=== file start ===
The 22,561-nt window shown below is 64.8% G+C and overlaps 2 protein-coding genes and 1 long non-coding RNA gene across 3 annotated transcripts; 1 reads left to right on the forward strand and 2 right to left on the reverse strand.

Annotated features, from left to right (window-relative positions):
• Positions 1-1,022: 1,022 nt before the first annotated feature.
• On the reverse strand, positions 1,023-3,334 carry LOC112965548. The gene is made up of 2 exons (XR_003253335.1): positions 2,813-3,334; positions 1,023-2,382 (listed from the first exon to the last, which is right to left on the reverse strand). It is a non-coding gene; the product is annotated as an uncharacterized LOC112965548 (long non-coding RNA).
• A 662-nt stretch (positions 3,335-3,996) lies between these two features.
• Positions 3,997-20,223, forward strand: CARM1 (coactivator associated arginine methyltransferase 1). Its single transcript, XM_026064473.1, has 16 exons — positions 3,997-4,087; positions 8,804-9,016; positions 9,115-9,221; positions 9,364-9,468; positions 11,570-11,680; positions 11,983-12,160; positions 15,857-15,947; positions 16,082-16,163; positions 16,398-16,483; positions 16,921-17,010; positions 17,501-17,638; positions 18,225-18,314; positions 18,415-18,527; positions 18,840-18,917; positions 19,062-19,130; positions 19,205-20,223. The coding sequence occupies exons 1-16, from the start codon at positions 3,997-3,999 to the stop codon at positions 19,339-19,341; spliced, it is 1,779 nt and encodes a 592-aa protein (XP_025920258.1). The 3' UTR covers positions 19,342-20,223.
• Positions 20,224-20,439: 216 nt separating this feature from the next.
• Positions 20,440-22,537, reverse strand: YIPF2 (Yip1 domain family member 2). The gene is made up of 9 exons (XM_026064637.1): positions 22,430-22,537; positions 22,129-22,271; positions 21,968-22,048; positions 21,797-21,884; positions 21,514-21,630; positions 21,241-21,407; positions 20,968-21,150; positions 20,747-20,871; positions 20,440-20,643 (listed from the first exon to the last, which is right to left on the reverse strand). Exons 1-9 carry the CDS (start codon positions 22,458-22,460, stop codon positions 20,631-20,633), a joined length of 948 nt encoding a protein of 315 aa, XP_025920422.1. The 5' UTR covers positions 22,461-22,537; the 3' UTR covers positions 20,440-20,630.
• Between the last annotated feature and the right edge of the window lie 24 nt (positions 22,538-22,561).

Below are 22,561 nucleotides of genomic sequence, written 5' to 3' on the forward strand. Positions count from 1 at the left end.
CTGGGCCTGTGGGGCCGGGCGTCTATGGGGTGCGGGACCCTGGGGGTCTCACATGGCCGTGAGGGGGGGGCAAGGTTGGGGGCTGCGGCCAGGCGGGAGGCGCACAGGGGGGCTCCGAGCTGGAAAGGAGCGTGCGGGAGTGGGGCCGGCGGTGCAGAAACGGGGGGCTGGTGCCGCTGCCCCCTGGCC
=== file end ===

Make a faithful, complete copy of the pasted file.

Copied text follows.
The 22,561-nt window shown below is 64.8% G+C and overlaps 2 protein-coding genes and 1 long non-coding RNA gene across 3 annotated transcripts; 1 reads left to right on the forward strand and 2 right to left on the reverse strand.

Annotated features, from left to right (window-relative positions):
• Positions 1-1,022: 1,022 nt before the first annotated feature.
• On the reverse strand, positions 1,023-3,334 carry LOC112965548. The gene is made up of 2 exons (XR_003253335.1): positions 2,813-3,334; positions 1,023-2,382 (listed from the first exon to the last, which is right to left on the reverse strand). It is a non-coding gene; the product is annotated as an uncharacterized LOC112965548 (long non-coding RNA).
• A 662-nt stretch (positions 3,335-3,996) lies between these two features.
• Positions 3,997-20,223, forward strand: CARM1 (coactivator associated arginine methyltransferase 1). Its single transcript, XM_026064473.1, has 16 exons — positions 3,997-4,087; positions 8,804-9,016; positions 9,115-9,221; positions 9,364-9,468; positions 11,570-11,680; positions 11,983-12,160; positions 15,857-15,947; positions 16,082-16,163; positions 16,398-16,483; positions 16,921-17,010; positions 17,501-17,638; positions 18,225-18,314; positions 18,415-18,527; positions 18,840-18,917; positions 19,062-19,130; positions 19,205-20,223. The coding sequence occupies exons 1-16, from the start codon at positions 3,997-3,999 to the stop codon at positions 19,339-19,341; spliced, it is 1,779 nt and encodes a 592-aa protein (XP_025920258.1). The 3' UTR covers positions 19,342-20,223.
• Positions 20,224-20,439: 216 nt separating this feature from the next.
• Positions 20,440-22,537, reverse strand: YIPF2 (Yip1 domain family member 2). The gene is made up of 9 exons (XM_026064637.1): positions 22,430-22,537; positions 22,129-22,271; positions 21,968-22,048; positions 21,797-21,884; positions 21,514-21,630; positions 21,241-21,407; positions 20,968-21,150; positions 20,747-20,871; positions 20,440-20,643 (listed from the first exon to the last, which is right to left on the reverse strand). Exons 1-9 carry the CDS (start codon positions 22,458-22,460, stop codon positions 20,631-20,633), a joined length of 948 nt encoding a protein of 315 aa, XP_025920422.1. The 5' UTR covers positions 22,461-22,537; the 3' UTR covers positions 20,440-20,630.
• Between the last annotated feature and the right edge of the window lie 24 nt (positions 22,538-22,561).

Below are 22,561 nucleotides of genomic sequence, written 5' to 3' on the forward strand. Positions count from 1 at the left end.
CTGGGCCTGTGGGGCCGGGCGTCTATGGGGTGCGGGACCCTGGGGGTCTCACATGGCCGTGAGGGGGGGGCAAGGTTGGGGGCTGCGGCCAGGCGGGAGGCGCACAGGGGGGCTCCGAGCTGGAAAGGAGCGTGCGGGAGTGGGGCCGGCGGTGCAGAAACGGGGGGCTGGTGCCGCTGCCCCCTGGCC